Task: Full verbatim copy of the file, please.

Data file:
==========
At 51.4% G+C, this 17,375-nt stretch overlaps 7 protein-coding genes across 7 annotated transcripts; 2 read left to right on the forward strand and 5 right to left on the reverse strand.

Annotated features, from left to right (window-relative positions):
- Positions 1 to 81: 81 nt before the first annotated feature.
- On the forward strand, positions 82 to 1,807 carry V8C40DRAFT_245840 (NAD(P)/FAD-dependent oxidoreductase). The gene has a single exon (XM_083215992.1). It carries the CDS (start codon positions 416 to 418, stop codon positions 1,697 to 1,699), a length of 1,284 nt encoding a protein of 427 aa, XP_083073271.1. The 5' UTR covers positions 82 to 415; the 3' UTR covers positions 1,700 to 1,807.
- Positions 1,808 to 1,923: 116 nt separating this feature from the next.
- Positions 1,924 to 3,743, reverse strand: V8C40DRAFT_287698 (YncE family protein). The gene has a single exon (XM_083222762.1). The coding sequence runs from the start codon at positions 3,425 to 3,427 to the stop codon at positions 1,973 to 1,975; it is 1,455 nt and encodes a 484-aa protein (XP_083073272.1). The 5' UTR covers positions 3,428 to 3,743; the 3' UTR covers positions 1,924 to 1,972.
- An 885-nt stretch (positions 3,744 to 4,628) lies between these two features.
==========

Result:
At 51.4% G+C, this 17,375-nt stretch overlaps 7 protein-coding genes across 7 annotated transcripts; 2 read left to right on the forward strand and 5 right to left on the reverse strand.

Annotated features, from left to right (window-relative positions):
- Positions 1 to 81: 81 nt before the first annotated feature.
- On the forward strand, positions 82 to 1,807 carry V8C40DRAFT_245840 (NAD(P)/FAD-dependent oxidoreductase). The gene has a single exon (XM_083215992.1). It carries the CDS (start codon positions 416 to 418, stop codon positions 1,697 to 1,699), a length of 1,284 nt encoding a protein of 427 aa, XP_083073271.1. The 5' UTR covers positions 82 to 415; the 3' UTR covers positions 1,700 to 1,807.
- Positions 1,808 to 1,923: 116 nt separating this feature from the next.
- Positions 1,924 to 3,743, reverse strand: V8C40DRAFT_287698 (YncE family protein). The gene has a single exon (XM_083222762.1). The coding sequence runs from the start codon at positions 3,425 to 3,427 to the stop codon at positions 1,973 to 1,975; it is 1,455 nt and encodes a 484-aa protein (XP_083073272.1). The 5' UTR covers positions 3,428 to 3,743; the 3' UTR covers positions 1,924 to 1,972.
- An 885-nt stretch (positions 3,744 to 4,628) lies between these two features.